Some Boer Generals
March 18th 1900—At Wessell’s farm, outside Bloemfontein. We are moved out here probably to keep our troops from getting into mischief in the town. This is the best bit of country we have seen in Africa. We are camped on a high ridge, which is (like nearly all the rest of Africa that we have seen) perfectly bare of trees. The grass is knee-deep, almost exactly like our kangaroo-grass. Below is a flat of about six hundred acres covered with maize, growing very well, and about eight feet high. All among the maize there are thousands of melons—water-melons, rock-melons, pie-melons—and pumpkins; the fruit is so thick that a horse can hardly avoid smashing it as we ride through the rows of corn. From this ridge, at least six houses are in sight, each with its dam of water, its mass of willows and poplars, and its fruit garden. The soil is a rich red loam; and the grass is so good that horses, when turned loose to graze, hardly move ten yards from the same spot. The owners of these farms, and their farmhands, are the Boers of whose uncivilized ignorance we have heard so much. They have the latest air-meter windmills, they use the springs of water to the best advantage in irrigation, and in the town we can get anything that could be got in an Australian town of similar size.
If one goes to these outlying farms, the man of the house is always away on commando, but the Afrikander woman is as a rule the exact counterpart of the girl of any Australian country town. They are great on tennis—nearly every farm has its tennis-court. They have their little assembly balls; and one clique does not mix with the other clique, just as in Australia. In peace time they go to Johannesburg for balls and races and so forth. Now they go to the hospitals and act as nurses. When they were besieging Ladysmith, the wives and daughters and sweethearts of the burghers used to go down from Heidelberg by excursion train every Saturday and hold a kind of picnic. Old Piet Joubert found them such a nuisance that he forbade any women coming down, except nurses. Then they all put red crosses on their arms and went as nurses—more nurses than patients—till even the nurses were not allowed to go down. When we cleared the Boers out of Heidelberg, all these women rolled up to our hospital and started nursing the sick Tommies with just as much interest as their own men. The Boers have been fighting all through their history and they take war as they find it.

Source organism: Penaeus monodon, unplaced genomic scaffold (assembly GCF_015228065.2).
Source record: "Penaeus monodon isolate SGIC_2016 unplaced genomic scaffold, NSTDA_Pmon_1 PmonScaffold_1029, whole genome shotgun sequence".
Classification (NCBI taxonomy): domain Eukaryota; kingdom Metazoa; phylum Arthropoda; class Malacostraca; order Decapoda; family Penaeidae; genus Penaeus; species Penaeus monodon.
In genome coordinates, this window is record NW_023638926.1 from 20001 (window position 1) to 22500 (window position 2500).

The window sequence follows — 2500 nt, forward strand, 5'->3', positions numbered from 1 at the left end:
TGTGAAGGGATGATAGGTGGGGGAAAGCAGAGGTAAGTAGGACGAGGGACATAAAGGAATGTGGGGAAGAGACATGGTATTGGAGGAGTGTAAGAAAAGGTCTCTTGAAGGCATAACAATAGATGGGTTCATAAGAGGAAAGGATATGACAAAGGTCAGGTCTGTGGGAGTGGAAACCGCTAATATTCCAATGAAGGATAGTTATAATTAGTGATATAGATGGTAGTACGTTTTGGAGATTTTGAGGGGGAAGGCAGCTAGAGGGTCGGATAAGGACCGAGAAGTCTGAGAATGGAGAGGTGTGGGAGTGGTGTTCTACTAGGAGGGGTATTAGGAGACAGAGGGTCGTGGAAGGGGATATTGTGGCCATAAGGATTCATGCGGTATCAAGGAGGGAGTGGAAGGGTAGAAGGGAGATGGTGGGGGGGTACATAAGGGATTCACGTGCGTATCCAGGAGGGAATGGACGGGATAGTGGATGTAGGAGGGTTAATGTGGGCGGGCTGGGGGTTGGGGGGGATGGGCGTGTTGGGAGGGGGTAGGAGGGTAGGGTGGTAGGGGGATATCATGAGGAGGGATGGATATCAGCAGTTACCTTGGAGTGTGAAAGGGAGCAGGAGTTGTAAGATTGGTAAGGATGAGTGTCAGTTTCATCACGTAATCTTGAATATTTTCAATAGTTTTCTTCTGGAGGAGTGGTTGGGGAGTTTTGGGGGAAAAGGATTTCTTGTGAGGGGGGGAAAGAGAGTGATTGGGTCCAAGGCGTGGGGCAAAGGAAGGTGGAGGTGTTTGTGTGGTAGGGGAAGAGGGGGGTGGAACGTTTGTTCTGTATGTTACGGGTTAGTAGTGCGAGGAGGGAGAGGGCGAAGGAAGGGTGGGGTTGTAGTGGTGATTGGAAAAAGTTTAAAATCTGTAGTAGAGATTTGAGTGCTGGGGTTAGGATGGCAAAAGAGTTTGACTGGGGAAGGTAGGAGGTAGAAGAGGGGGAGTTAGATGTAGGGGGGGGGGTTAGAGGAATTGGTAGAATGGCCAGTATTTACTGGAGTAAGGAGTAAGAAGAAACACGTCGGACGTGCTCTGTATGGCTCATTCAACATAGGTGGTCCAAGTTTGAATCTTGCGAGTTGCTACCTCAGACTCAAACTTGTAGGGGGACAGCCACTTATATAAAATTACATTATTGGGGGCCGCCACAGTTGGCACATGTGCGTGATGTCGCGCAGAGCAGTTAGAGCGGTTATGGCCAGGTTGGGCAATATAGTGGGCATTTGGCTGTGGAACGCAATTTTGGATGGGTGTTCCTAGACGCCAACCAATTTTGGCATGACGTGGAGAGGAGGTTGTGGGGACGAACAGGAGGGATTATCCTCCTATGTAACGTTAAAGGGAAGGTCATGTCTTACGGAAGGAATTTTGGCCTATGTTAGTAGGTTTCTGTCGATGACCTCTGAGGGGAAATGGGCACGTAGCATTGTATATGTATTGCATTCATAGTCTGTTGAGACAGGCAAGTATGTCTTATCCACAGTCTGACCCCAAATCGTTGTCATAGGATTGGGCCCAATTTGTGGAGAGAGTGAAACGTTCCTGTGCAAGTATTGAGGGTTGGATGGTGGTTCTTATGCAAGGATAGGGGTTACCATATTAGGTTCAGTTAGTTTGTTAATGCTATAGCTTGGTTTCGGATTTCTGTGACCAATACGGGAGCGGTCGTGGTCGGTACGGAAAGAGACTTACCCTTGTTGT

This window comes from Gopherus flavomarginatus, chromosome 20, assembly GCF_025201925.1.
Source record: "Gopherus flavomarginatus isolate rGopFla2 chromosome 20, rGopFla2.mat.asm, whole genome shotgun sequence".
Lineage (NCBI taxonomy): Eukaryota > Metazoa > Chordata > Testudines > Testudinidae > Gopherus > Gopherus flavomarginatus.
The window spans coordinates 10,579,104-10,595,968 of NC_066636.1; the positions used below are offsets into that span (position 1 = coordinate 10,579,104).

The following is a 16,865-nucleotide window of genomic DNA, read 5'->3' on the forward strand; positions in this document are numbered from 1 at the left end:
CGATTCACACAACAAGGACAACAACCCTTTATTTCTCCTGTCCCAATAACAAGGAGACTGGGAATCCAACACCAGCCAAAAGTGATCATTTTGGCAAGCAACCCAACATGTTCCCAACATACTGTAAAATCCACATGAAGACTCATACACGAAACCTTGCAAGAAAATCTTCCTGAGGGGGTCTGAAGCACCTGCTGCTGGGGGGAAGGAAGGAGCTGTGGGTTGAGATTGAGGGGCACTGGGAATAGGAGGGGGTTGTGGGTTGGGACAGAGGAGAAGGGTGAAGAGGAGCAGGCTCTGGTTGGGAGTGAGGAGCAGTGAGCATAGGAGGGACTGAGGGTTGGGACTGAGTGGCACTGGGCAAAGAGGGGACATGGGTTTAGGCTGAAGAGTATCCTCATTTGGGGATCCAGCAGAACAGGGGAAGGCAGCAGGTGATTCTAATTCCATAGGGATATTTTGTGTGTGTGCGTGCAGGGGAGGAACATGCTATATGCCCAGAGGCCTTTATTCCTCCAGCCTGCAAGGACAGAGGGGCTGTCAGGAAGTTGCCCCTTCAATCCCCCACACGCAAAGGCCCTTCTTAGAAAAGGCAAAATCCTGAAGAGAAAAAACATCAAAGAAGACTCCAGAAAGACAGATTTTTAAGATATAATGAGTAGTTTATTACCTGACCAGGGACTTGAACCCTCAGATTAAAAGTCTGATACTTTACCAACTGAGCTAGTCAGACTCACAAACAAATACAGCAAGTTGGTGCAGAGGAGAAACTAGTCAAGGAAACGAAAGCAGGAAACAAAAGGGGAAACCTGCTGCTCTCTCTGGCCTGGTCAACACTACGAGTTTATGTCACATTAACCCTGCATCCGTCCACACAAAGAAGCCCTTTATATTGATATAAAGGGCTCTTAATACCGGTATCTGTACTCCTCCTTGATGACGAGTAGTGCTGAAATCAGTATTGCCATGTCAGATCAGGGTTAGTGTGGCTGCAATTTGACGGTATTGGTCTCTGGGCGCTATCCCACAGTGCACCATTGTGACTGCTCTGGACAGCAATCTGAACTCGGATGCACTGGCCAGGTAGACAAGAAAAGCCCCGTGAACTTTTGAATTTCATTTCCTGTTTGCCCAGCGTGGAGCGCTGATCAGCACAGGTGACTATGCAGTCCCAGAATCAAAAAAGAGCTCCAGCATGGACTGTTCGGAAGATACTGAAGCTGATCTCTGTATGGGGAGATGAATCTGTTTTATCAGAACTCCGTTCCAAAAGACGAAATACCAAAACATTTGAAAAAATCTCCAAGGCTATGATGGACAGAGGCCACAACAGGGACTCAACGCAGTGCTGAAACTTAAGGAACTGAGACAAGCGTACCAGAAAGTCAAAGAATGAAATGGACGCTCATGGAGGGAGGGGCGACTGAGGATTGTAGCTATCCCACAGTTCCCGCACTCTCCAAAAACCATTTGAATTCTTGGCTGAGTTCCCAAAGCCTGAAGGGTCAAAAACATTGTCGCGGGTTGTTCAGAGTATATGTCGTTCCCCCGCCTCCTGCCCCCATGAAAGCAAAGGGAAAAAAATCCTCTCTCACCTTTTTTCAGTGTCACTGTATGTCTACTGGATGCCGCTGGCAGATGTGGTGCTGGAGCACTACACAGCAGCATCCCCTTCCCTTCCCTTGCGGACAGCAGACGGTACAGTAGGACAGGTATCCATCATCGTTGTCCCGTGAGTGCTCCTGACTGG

Outside Thabanchu—Went with two celebrated civil surgeons, Drs MacCormick and Scot Skirving, with an ambulance to pick up a wounded man. Rode round a kopje and found ourselves right in the middle of a Boer commando. Great chance to see how they campaigned.
We saw a lot of rough, dirty, bearded men, just like a crowd of shearers or farm-hands, as no doubt most of them were. Each man was leading a pony and carrying a rifle. The rifle was the only thing neat and workmanlike about them. Their clothes were poor, ready-made slops; their hats every kind of battered old felt; their saddles were wretched things, worn out of shape. No two men were dressed alike; they were all ages, all sizes and all classes; all were dirty, with rough, unshaven faces. But we did not take much notice of that, as campaigning is not clean work, and we ourselves had not had our clothes off for a week. They had no Cape carts, as they were too near our forces and might have to clear out at a moment’s notice. They didn’t send quartermasters to draw their rations or their forage or anything like that. Each man led his horse up to the barn and came out with a bundle of horse forage under his arm. Then they drew off to camp in little groups. Each had a blanket on his saddle. Some had a white blanket, some blue, some red, and some had gaudy-coloured rugs. Each man was his own ordnance, supply, and remount department.
A boy of fifteen years of age, who could speak English, was sent with us to find the wounded man. A talkative youngster, chattering away volubly. He took himself very seriously, as boys of that age are apt to do. We asked him how long the Boers would go on fighting. He struck an attitude and said: